The new sanitiser clause in Yeh Dosti...

The new sanitiser clause in Yeh Dosti...

Window Seat

Was it 1992? Or thereabouts. The first-time cousin Pavithra came home from the US to our grandmother’s tree-laden house in Chennai, all of us gathered around her, curious to know how is this America that we had seen until then only in the movies. Two things she said she missed badly, and pledged to buy to take back to the US: Rin soap, and a mug for the toilet in her flat, to do the unmentionable.

Took us desi gang a little while to take in that there was a machine, but no concept of soap to wash clothes, nor to wash up. But what she said next took us by surprise.

“And oh, yeah, I have to call in advance to meet even my neighbour.”

“Whaat?” we cousin-set exclaimed, “an appointment?” No asking next-door Ansari aunty for sugar or transfer of rasam rice across the compound wall in exchange for hot roti and methi-aalu that would be handed over in the same dabba over the same compound? Poor Pavithra.

That image of the US stayed in my head. And often, over the years, I would feel smug about how generous we Indians are; how we keep our doors open for anyone to come in anytime, unannounced and hang around how-long-ever. Actor Aamir Khan also actively aided and abetted my gushy patriotic feelings with his Atithi devo bhava (Guest is God) advertisement campaign where you had to be nice to anyone coming to our place, especially our country.

But now Coronavirus has come.

What to do? The first impulse as a card-holding Bengalurean is to tell that world-eating virus: Naale Baa (Come tomorrow).

Ask anyone who lived here in the late 90s or look up online, these two words are what people wrote on doors, when word of a wandering ghost got around. Not rude stuff, just ‘Come tomorrow’.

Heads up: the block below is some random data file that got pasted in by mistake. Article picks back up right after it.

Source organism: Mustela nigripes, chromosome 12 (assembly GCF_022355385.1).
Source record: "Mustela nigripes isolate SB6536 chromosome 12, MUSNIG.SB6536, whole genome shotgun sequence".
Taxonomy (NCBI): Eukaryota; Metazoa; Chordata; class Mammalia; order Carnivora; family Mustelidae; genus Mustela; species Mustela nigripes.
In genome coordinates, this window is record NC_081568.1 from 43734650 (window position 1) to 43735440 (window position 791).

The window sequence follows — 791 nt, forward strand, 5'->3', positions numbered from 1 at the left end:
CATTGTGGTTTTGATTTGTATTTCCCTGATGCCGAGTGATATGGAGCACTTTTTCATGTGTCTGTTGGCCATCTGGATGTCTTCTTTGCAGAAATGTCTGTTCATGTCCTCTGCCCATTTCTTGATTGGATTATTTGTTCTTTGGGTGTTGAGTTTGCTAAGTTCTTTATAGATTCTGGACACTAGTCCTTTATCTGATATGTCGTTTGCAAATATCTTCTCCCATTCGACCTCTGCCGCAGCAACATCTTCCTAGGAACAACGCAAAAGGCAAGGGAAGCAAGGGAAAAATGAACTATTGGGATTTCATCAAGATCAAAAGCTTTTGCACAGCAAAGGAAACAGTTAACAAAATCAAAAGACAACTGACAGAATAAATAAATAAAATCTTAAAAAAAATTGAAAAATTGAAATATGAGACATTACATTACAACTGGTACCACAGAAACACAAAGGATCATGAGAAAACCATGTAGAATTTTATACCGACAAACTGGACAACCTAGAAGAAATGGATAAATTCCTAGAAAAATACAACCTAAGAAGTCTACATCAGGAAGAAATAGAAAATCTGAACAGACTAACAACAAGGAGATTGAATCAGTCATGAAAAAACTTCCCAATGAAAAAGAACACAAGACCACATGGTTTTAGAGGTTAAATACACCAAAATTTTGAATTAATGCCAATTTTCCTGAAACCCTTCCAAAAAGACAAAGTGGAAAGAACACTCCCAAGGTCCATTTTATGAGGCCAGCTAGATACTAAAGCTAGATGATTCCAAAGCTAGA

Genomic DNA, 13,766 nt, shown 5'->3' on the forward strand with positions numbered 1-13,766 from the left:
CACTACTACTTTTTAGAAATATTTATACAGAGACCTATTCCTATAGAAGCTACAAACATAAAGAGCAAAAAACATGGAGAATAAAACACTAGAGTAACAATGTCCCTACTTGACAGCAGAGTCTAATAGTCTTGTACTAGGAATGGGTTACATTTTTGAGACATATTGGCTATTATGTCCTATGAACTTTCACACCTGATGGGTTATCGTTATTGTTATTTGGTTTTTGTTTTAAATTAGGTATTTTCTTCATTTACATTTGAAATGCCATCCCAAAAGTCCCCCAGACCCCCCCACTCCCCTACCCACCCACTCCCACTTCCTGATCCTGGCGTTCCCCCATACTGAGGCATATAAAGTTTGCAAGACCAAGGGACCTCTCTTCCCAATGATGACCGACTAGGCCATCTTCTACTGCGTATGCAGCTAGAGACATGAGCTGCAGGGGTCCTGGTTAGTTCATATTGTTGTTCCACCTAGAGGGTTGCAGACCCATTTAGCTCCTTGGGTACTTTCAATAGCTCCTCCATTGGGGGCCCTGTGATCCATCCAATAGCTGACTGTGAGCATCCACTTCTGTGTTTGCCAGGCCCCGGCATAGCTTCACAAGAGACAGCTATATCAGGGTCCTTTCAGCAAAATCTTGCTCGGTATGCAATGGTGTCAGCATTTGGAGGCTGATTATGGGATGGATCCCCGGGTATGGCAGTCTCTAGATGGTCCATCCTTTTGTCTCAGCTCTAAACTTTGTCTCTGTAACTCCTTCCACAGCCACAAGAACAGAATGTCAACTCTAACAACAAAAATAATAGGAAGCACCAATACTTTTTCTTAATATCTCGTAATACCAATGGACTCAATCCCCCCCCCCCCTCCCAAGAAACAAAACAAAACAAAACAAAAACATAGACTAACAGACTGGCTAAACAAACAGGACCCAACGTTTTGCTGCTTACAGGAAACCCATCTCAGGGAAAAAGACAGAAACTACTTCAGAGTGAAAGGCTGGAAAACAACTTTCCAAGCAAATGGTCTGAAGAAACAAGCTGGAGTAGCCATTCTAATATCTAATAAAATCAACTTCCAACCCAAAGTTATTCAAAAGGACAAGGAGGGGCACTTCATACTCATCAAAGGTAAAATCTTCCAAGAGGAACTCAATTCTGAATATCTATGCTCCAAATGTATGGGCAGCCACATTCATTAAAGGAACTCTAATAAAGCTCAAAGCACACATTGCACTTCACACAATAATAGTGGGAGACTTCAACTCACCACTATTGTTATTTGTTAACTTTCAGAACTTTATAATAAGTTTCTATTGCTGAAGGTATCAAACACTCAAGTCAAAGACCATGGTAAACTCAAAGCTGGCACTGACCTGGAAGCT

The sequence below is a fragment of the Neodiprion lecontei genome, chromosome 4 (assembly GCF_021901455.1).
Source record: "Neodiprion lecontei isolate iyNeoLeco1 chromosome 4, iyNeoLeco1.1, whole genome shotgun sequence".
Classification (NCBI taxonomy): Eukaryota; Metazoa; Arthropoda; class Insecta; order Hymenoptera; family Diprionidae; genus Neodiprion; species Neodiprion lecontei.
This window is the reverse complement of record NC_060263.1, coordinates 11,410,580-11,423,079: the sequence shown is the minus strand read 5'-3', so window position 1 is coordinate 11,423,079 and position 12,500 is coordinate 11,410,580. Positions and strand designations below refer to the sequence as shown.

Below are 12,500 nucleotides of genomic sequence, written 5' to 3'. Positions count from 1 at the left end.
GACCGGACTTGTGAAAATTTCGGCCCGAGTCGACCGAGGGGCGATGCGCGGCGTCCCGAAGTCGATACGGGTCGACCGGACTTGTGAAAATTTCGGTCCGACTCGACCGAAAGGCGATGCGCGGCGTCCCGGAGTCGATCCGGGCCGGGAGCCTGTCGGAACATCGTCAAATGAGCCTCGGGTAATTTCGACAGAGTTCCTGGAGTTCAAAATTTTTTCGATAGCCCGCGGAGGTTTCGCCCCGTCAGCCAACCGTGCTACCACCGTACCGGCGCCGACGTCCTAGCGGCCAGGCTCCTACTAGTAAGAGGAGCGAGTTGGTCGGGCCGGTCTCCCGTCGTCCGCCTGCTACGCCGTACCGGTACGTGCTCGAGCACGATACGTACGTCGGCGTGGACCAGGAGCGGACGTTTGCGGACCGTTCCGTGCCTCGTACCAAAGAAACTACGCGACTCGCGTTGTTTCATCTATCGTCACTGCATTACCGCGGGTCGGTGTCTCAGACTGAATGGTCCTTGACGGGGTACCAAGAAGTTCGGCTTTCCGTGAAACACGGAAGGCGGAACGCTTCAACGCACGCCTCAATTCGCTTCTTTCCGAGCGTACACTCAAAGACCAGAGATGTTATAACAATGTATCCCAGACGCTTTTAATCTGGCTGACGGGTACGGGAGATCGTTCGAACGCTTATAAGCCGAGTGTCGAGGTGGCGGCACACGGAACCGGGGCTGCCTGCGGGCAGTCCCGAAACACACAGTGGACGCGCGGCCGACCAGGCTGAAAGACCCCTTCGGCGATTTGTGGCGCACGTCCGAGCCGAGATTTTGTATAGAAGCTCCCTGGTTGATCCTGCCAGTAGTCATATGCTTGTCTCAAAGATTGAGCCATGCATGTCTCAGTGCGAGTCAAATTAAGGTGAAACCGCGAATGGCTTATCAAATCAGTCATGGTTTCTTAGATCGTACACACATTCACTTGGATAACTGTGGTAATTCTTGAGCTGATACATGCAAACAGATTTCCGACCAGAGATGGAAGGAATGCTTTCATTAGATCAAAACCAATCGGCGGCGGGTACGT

Alas, such simple language doesn’t work anymore in today’s complex world, or Corona doesn’t get English – remember, he is Chinese?

So now, we have had to change tactics. We instead stop people from coming home.

Our Prime Minister himself has asked us to keep samaajik duuri, so Social Distancing is legit Indian. Apartments have now put out curbs on visitors; and if they must come, they will be screened at the reception, then the holy sanitiser dropped into their palms.

Personally, I am convinced that it is only by keeping a distance that we can combat this scourge of mankind. Only, give us some time to warm up to quarantine, will you? We will get married as we please, call just as many 000s of people to the wedding (which our CM will attend and take photos); we will even organise and take part in beauty pageants -- because we are wearing masks, can’t you see? If a famous singer, we will go ahead, throw a bash and risk infecting a few hundreds. As long as that flimsy something holds itself between our ears.

My friend Seshadri sir called me, saying he had come back from New Jersey earlier than planned as his daughter worried that the medical insurance would not hold that good for his 70 years. He flew in an almost-empty flight, landed in Bengaluru, was super-impressed with the thoroughly professional and courteous team at the airport. The entire screening, he said, was over in two hours, but on his way home what does he see but people blissfully chomping away in large groups at a Davangere dosa camp. “Can someone tell them how serious things are?”

Well, we are like this only. But at least, some wise souls are redrawing their social contracts post-Corona. Early last week, prior to the PM’s Janata Curfew speech, I messaged a lawyer friend if I could come over as I was to pass by his law firm in the afternoon. “If you are not showing any symptoms and haven’t travelled domestically or internationally in the last 14 days, you are most welcome,” he replied instantly.

I shall check dates on my last boarding pass and revert, I said, and he replied with a smiley. I plan to go over after the Janata Curfew to who else but to him to draft a fresh ‘Friendship deed’ between us: “You are such a dear friend, you can come home anytime. Terms and Conditions Apply.”

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